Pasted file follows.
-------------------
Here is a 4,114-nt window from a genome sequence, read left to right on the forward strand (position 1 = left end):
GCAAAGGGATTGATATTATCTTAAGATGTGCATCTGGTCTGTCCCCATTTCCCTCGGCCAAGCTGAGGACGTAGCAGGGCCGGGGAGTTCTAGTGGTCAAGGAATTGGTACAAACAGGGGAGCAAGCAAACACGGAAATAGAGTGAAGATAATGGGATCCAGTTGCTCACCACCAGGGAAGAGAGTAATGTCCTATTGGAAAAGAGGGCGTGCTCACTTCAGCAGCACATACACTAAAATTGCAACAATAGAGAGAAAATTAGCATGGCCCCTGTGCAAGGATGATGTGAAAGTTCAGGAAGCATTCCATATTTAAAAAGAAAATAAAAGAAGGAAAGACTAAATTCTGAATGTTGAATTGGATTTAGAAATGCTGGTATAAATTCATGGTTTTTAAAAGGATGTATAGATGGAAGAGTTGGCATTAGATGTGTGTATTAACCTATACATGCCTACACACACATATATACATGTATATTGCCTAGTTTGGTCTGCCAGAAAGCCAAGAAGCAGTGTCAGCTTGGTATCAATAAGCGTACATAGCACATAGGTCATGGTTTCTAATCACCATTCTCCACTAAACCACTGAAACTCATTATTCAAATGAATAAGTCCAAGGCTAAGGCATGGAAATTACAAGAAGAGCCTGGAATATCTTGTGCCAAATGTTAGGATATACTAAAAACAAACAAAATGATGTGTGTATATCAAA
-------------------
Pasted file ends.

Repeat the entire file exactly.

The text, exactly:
Here is a 4,114-nt window from a genome sequence, read left to right on the forward strand (position 1 = left end):
GCAAAGGGATTGATATTATCTTAAGATGTGCATCTGGTCTGTCCCCATTTCCCTCGGCCAAGCTGAGGACGTAGCAGGGCCGGGGAGTTCTAGTGGTCAAGGAATTGGTACAAACAGGGGAGCAAGCAAACACGGAAATAGAGTGAAGATAATGGGATCCAGTTGCTCACCACCAGGGAAGAGAGTAATGTCCTATTGGAAAAGAGGGCGTGCTCACTTCAGCAGCACATACACTAAAATTGCAACAATAGAGAGAAAATTAGCATGGCCCCTGTGCAAGGATGATGTGAAAGTTCAGGAAGCATTCCATATTTAAAAAGAAAATAAAAGAAGGAAAGACTAAATTCTGAATGTTGAATTGGATTTAGAAATGCTGGTATAAATTCATGGTTTTTAAAAGGATGTATAGATGGAAGAGTTGGCATTAGATGTGTGTATTAACCTATACATGCCTACACACACATATATACATGTATATTGCCTAGTTTGGTCTGCCAGAAAGCCAAGAAGCAGTGTCAGCTTGGTATCAATAAGCGTACATAGCACATAGGTCATGGTTTCTAATCACCATTCTCCACTAAACCACTGAAACTCATTATTCAAATGAATAAGTCCAAGGCTAAGGCATGGAAATTACAAGAAGAGCCTGGAATATCTTGTGCCAAATGTTAGGATATACTAAAAACAAACAAAATGATGTGTGTATATCAAA